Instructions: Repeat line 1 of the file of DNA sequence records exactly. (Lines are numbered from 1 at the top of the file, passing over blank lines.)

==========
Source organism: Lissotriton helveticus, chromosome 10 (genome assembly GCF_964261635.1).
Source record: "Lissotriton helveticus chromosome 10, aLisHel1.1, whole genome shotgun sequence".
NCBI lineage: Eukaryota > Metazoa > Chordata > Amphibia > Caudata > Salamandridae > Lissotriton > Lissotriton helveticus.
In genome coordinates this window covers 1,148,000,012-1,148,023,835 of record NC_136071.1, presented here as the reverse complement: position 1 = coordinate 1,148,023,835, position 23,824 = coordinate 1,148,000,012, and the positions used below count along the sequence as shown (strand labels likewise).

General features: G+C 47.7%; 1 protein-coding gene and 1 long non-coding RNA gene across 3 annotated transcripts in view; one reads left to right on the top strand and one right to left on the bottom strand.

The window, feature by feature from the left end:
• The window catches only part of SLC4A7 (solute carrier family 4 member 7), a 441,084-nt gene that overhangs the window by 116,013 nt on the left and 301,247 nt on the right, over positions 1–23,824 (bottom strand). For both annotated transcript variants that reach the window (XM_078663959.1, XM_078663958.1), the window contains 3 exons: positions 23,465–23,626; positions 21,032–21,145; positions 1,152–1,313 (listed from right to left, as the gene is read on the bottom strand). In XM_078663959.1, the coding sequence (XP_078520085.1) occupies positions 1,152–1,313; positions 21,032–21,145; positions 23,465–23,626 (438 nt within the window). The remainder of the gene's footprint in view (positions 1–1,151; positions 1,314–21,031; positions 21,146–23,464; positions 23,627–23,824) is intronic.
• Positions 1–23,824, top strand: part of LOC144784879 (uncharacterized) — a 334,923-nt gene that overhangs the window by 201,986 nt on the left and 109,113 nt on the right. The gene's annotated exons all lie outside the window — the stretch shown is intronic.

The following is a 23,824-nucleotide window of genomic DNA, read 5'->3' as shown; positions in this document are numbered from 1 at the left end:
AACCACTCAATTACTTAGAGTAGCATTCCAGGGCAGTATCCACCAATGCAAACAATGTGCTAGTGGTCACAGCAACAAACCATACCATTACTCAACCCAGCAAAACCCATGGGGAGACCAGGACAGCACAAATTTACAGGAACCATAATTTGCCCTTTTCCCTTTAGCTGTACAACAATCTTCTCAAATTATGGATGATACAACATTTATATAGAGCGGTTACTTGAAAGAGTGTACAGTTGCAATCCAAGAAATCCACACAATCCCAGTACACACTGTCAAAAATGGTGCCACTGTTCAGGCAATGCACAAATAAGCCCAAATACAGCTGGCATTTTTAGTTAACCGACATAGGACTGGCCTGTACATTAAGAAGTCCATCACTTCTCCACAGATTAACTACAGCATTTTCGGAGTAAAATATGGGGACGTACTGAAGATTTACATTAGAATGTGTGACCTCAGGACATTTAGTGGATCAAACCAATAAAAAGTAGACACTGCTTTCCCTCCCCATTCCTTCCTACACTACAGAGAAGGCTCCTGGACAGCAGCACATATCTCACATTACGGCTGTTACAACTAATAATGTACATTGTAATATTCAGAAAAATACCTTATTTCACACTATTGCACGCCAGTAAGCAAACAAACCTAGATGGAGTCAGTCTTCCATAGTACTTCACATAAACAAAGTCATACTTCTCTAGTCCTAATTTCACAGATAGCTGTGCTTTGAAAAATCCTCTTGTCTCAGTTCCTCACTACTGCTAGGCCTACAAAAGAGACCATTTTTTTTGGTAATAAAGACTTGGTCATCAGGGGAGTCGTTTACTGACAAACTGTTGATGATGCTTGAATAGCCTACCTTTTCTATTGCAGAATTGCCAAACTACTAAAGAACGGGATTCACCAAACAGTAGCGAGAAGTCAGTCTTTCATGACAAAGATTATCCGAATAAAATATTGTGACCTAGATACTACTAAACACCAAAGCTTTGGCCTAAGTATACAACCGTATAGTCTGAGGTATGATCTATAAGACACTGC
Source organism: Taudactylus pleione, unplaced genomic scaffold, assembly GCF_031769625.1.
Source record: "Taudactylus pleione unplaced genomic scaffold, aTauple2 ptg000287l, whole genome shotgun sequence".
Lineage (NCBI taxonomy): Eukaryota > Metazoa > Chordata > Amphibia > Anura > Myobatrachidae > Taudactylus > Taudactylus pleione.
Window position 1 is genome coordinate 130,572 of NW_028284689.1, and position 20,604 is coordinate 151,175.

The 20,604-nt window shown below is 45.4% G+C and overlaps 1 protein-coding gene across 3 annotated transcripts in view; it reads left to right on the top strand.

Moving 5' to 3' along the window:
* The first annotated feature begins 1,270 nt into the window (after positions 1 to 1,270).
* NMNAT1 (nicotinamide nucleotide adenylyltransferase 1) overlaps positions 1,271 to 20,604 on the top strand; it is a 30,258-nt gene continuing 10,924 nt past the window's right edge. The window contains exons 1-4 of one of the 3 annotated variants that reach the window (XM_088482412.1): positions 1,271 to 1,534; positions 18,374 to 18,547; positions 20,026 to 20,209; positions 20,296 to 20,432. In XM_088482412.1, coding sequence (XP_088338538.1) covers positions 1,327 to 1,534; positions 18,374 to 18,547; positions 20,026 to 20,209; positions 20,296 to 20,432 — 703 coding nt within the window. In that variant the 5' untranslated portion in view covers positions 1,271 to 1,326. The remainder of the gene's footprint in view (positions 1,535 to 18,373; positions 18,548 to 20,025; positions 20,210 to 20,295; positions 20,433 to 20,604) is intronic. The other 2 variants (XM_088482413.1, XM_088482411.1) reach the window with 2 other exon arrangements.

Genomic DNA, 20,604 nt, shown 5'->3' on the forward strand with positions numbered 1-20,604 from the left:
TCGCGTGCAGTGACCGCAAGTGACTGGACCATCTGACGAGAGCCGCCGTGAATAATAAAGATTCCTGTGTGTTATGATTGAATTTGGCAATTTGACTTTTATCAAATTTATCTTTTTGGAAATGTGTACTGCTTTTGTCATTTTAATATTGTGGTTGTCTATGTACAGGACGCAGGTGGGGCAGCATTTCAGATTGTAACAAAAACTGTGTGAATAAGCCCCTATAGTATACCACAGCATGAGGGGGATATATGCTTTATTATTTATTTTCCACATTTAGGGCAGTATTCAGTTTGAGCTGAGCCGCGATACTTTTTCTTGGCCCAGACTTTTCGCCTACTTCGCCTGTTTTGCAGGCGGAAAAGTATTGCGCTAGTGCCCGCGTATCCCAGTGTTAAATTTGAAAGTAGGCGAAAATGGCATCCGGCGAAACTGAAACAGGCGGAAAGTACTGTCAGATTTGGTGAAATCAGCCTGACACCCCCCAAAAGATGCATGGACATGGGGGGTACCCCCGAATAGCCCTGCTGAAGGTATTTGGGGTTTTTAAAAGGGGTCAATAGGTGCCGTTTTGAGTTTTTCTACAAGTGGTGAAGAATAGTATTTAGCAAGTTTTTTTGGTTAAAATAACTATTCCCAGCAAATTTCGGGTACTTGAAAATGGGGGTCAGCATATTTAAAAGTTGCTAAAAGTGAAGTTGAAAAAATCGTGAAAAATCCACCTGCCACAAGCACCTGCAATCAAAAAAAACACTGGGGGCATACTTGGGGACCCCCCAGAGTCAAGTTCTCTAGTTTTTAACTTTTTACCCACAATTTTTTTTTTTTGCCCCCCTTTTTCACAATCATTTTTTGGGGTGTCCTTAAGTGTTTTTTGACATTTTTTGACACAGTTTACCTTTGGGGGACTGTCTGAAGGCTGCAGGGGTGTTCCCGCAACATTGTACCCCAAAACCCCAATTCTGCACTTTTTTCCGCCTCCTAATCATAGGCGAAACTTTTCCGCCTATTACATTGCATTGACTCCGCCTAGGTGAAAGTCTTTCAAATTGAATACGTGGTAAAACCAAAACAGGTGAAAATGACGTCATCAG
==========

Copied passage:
Source organism: Lissotriton helveticus, chromosome 10 (genome assembly GCF_964261635.1).